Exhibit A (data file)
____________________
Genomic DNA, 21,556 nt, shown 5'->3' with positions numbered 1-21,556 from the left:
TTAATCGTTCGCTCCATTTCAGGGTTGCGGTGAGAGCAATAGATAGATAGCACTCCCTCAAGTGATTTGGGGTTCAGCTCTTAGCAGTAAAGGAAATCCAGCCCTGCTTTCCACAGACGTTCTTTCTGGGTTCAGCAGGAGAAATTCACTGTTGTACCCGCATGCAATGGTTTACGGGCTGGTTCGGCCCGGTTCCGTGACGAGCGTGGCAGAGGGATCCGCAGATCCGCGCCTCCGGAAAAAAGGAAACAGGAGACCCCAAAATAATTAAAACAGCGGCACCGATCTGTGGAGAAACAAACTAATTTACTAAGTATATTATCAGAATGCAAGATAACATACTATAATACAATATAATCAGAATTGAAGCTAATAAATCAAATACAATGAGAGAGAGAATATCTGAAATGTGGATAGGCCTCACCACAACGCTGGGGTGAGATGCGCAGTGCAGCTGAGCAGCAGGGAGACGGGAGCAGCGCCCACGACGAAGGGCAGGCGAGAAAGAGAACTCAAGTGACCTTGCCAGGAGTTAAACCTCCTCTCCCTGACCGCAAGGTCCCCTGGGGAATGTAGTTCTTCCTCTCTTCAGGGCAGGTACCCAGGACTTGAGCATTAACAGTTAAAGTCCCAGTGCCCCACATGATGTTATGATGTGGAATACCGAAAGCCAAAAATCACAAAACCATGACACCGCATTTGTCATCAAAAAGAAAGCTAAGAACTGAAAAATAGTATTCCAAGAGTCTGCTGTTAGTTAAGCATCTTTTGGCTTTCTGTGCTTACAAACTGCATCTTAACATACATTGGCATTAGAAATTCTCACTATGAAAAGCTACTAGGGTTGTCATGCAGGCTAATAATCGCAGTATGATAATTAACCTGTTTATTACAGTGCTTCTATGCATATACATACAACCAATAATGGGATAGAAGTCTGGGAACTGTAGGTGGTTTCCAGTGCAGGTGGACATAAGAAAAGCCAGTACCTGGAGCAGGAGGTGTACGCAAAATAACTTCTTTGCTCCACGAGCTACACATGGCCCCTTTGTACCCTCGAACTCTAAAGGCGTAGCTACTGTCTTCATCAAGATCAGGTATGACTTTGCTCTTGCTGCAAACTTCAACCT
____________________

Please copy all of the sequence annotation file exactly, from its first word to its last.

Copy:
Genomic DNA, 21,556 nt, shown 5'->3' with positions numbered 1-21,556 from the left:
TTAATCGTTCGCTCCATTTCAGGGTTGCGGTGAGAGCAATAGATAGATAGCACTCCCTCAAGTGATTTGGGGTTCAGCTCTTAGCAGTAAAGGAAATCCAGCCCTGCTTTCCACAGACGTTCTTTCTGGGTTCAGCAGGAGAAATTCACTGTTGTACCCGCATGCAATGGTTTACGGGCTGGTTCGGCCCGGTTCCGTGACGAGCGTGGCAGAGGGATCCGCAGATCCGCGCCTCCGGAAAAAAGGAAACAGGAGACCCCAAAATAATTAAAACAGCGGCACCGATCTGTGGAGAAACAAACTAATTTACTAAGTATATTATCAGAATGCAAGATAACATACTATAATACAATATAATCAGAATTGAAGCTAATAAATCAAATACAATGAGAGAGAGAATATCTGAAATGTGGATAGGCCTCACCACAACGCTGGGGTGAGATGCGCAGTGCAGCTGAGCAGCAGGGAGACGGGAGCAGCGCCCACGACGAAGGGCAGGCGAGAAAGAGAACTCAAGTGACCTTGCCAGGAGTTAAACCTCCTCTCCCTGACCGCAAGGTCCCCTGGGGAATGTAGTTCTTCCTCTCTTCAGGGCAGGTACCCAGGACTTGAGCATTAACAGTTAAAGTCCCAGTGCCCCACATGATGTTATGATGTGGAATACCGAAAGCCAAAAATCACAAAACCATGACACCGCATTTGTCATCAAAAAGAAAGCTAAGAACTGAAAAATAGTATTCCAAGAGTCTGCTGTTAGTTAAGCATCTTTTGGCTTTCTGTGCTTACAAACTGCATCTTAACATACATTGGCATTAGAAATTCTCACTATGAAAAGCTACTAGGGTTGTCATGCAGGCTAATAATCGCAGTATGATAATTAACCTGTTTATTACAGTGCTTCTATGCATATACATACAACCAATAATGGGATAGAAGTCTGGGAACTGTAGGTGGTTTCCAGTGCAGGTGGACATAAGAAAAGCCAGTACCTGGAGCAGGAGGTGTACGCAAAATAACTTCTTTGCTCCACGAGCTACACATGGCCCCTTTGTACCCTCGAACTCTAAAGGCGTAGCTACTGTCTTCATCAAGATCAGGTATGACTTTGCTCTTGCTGCAAACTTCAACCT